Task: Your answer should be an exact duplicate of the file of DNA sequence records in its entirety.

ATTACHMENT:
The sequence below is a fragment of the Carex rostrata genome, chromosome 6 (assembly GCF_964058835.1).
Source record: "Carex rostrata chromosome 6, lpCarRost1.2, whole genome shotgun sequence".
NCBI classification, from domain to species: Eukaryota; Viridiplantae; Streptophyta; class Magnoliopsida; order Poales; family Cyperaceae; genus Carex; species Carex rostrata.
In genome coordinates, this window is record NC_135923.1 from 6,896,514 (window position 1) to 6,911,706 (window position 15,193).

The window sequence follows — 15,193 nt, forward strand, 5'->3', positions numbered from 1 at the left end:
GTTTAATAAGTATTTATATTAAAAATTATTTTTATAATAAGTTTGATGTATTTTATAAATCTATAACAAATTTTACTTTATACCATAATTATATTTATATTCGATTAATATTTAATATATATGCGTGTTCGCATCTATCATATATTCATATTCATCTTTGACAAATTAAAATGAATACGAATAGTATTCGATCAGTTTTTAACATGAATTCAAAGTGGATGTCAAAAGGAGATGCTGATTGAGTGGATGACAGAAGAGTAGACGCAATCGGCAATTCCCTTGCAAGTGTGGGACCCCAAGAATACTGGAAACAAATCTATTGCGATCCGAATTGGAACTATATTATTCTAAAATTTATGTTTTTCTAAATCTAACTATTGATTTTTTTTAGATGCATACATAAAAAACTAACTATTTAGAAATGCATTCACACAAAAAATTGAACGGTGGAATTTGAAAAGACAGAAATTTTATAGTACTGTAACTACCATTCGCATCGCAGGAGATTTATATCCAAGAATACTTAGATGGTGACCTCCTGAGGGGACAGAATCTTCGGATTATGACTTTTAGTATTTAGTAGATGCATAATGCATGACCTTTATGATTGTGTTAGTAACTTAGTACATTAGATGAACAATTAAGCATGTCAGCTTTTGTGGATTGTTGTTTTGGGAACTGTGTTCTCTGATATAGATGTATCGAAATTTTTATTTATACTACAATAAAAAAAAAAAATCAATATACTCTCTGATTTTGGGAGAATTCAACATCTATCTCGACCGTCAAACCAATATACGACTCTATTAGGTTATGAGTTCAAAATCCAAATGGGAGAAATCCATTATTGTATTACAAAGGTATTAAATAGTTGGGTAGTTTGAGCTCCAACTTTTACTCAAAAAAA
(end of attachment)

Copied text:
The sequence below is a fragment of the Carex rostrata genome, chromosome 6 (assembly GCF_964058835.1).
Source record: "Carex rostrata chromosome 6, lpCarRost1.2, whole genome shotgun sequence".
NCBI classification, from domain to species: Eukaryota; Viridiplantae; Streptophyta; class Magnoliopsida; order Poales; family Cyperaceae; genus Carex; species Carex rostrata.
In genome coordinates, this window is record NC_135923.1 from 6,896,514 (window position 1) to 6,911,706 (window position 15,193).

The window sequence follows — 15,193 nt, forward strand, 5'->3', positions numbered from 1 at the left end:
GTTTAATAAGTATTTATATTAAAAATTATTTTTATAATAAGTTTGATGTATTTTATAAATCTATAACAAATTTTACTTTATACCATAATTATATTTATATTCGATTAATATTTAATATATATGCGTGTTCGCATCTATCATATATTCATATTCATCTTTGACAAATTAAAATGAATACGAATAGTATTCGATCAGTTTTTAACATGAATTCAAAGTGGATGTCAAAAGGAGATGCTGATTGAGTGGATGACAGAAGAGTAGACGCAATCGGCAATTCCCTTGCAAGTGTGGGACCCCAAGAATACTGGAAACAAATCTATTGCGATCCGAATTGGAACTATATTATTCTAAAATTTATGTTTTTCTAAATCTAACTATTGATTTTTTTTAGATGCATACATAAAAAACTAACTATTTAGAAATGCATTCACACAAAAAATTGAACGGTGGAATTTGAAAAGACAGAAATTTTATAGTACTGTAACTACCATTCGCATCGCAGGAGATTTATATCCAAGAATACTTAGATGGTGACCTCCTGAGGGGACAGAATCTTCGGATTATGACTTTTAGTATTTAGTAGATGCATAATGCATGACCTTTATGATTGTGTTAGTAACTTAGTACATTAGATGAACAATTAAGCATGTCAGCTTTTGTGGATTGTTGTTTTGGGAACTGTGTTCTCTGATATAGATGTATCGAAATTTTTATTTATACTACAATAAAAAAAAAAAATCAATATACTCTCTGATTTTGGGAGAATTCAACATCTATCTCGACCGTCAAACCAATATACGACTCTATTAGGTTATGAGTTCAAAATCCAAATGGGAGAAATCCATTATTGTATTACAAAGGTATTAAATAGTTGGGTAGTTTGAGCTCCAACTTTTACTCAAAAAAA